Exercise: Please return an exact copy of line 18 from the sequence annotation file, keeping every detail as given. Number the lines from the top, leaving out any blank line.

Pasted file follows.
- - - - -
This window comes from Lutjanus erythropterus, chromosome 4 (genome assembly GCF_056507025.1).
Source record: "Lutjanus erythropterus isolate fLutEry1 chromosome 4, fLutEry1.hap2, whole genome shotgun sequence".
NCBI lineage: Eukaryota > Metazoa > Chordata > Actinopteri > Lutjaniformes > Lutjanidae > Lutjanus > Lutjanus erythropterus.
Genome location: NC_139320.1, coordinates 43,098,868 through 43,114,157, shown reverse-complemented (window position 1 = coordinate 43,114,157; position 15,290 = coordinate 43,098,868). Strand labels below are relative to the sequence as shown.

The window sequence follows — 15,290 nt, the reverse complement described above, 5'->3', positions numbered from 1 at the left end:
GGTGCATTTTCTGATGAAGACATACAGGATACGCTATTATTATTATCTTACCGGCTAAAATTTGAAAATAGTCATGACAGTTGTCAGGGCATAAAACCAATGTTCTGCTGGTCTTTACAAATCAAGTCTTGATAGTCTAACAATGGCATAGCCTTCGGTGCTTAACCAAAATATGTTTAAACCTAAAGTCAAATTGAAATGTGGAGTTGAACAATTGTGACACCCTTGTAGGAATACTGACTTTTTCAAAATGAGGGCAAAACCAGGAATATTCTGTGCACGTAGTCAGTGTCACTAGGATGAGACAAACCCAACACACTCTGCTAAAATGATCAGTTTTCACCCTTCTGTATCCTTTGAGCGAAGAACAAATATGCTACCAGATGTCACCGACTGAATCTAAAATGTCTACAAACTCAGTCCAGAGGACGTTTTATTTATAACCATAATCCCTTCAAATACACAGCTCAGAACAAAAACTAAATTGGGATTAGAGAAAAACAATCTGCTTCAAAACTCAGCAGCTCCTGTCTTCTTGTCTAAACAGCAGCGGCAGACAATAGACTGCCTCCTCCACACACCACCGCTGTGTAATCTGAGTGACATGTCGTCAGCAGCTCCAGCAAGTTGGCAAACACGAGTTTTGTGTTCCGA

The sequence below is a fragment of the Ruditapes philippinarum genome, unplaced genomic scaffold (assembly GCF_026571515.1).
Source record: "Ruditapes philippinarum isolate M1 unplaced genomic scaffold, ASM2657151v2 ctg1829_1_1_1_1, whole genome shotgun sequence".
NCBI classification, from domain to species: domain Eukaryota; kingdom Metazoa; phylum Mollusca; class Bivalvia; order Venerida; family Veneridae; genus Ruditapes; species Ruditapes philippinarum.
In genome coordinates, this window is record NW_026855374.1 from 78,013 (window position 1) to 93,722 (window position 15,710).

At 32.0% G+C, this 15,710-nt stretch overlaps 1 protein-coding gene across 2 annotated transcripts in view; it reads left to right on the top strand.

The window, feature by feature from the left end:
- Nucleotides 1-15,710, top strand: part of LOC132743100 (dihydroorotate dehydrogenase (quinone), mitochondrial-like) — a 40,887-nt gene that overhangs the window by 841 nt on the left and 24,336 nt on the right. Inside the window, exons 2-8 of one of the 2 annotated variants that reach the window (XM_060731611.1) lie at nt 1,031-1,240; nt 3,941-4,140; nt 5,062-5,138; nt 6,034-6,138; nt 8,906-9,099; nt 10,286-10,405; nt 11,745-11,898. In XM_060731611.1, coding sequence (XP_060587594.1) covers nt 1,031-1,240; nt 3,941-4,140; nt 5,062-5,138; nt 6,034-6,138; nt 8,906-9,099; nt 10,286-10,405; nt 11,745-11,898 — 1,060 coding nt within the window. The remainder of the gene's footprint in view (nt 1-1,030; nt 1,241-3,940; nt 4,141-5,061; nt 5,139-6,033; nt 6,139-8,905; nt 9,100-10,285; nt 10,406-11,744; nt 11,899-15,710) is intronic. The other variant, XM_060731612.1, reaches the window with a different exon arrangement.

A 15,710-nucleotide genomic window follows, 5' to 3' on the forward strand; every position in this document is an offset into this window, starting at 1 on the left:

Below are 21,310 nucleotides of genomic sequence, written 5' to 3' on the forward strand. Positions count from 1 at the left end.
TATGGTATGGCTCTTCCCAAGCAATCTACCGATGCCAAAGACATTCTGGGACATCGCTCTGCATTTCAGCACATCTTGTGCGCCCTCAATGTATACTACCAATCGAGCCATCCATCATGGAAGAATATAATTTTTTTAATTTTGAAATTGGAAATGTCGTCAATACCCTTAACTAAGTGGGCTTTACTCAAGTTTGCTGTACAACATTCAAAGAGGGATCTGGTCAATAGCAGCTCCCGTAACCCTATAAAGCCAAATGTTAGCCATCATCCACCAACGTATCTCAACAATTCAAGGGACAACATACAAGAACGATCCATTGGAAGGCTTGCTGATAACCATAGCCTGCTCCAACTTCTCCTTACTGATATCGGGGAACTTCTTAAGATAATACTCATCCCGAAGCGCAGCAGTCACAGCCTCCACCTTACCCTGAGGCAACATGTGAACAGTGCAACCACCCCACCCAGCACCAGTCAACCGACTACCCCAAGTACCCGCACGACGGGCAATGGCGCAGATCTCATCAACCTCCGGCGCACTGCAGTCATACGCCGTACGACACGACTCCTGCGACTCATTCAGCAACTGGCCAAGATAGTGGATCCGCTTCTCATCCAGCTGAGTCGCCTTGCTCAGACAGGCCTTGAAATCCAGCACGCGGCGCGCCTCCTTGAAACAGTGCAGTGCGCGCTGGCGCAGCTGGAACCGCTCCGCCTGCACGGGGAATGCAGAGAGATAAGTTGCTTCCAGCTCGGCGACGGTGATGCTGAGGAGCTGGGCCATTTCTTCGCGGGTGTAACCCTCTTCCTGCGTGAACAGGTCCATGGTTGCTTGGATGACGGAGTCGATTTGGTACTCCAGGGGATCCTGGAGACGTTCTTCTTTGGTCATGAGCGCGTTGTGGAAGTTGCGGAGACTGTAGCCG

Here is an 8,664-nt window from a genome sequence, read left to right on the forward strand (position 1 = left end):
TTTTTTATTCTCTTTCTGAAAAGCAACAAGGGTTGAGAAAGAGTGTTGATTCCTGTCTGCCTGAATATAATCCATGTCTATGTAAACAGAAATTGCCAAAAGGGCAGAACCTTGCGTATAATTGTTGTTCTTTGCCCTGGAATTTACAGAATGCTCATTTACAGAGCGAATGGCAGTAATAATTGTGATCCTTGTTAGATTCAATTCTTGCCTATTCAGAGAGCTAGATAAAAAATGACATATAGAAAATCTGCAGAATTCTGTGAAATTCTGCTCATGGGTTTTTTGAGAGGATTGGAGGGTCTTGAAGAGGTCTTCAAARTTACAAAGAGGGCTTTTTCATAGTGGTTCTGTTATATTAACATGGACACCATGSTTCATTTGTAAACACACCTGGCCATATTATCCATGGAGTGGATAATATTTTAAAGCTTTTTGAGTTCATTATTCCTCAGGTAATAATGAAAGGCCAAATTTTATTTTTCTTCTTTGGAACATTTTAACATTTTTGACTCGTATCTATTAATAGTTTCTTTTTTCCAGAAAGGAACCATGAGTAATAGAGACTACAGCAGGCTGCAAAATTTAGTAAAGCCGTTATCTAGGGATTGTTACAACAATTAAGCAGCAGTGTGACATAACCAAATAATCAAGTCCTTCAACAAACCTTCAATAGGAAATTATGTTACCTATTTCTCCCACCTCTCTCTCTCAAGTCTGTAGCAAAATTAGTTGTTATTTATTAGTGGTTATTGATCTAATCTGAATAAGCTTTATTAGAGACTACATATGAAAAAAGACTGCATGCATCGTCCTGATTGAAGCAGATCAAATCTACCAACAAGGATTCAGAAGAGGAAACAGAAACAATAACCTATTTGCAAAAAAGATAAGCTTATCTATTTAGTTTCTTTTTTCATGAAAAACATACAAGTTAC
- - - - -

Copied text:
TTTTTTATTCTCTTTCTGAAAAGCAACAAGGGTTGAGAAAGAGTGTTGATTCCTGTCTGCCTGAATATAATCCATGTCTATGTAAACAGAAATTGCCAAAAGGGCAGAACCTTGCGTATAATTGTTGTTCTTTGCCCTGGAATTTACAGAATGCTCATTTACAGAGCGAATGGCAGTAATAATTGTGATCCTTGTTAGATTCAATTCTTGCCTATTCAGAGAGCTAGATAAAAAATGACATATAGAAAATCTGCAGAATTCTGTGAAATTCTGCTCATGGGTTTTTTGAGAGGATTGGAGGGTCTTGAAGAGGTCTTCAAARTTACAAAGAGGGCTTTTTCATAGTGGTTCTGTTATATTAACATGGACACCATGSTTCATTTGTAAACACACCTGGCCATATTATCCATGGAGTGGATAATATTTTAAAGCTTTTTGAGTTCATTATTCCTCAGGTAATAATGAAAGGCCAAATTTTATTTTTCTTCTTTGGAACATTTTAACATTTTTGACTCGTATCTATTAATAGTTTCTTTTTTCCAGAAAGGAACCATGAGTAATAGAGACTACAGCAGGCTGCAAAATTTAGTAAAGCCGTTATCTAGGGATTGTTACAACAATTAAGCAGCAGTGTGACATAACCAAATAATCAAGTCCTTCAACAAACCTTCAATAGGAAATTATGTTACCTATTTCTCCCACCTCTCTCTCTCAAGTCTGTAGCAAAATTAGTTGTTATTTATTAGTGGTTATTGATCTAATCTGAATAAGCTTTATTAGAGACTACATATGAAAAAAGACTGCATGCATCGTCCTGATTGAAGCAGATCAAATCTACCAACAAGGATTCAGAAGAGGAAACAGAAACAATAACCTATTTGCAAAAAAGATAAGCTTATCTATTTAGTTTCTTTTTTCATGAAAAACATACAAGTTAC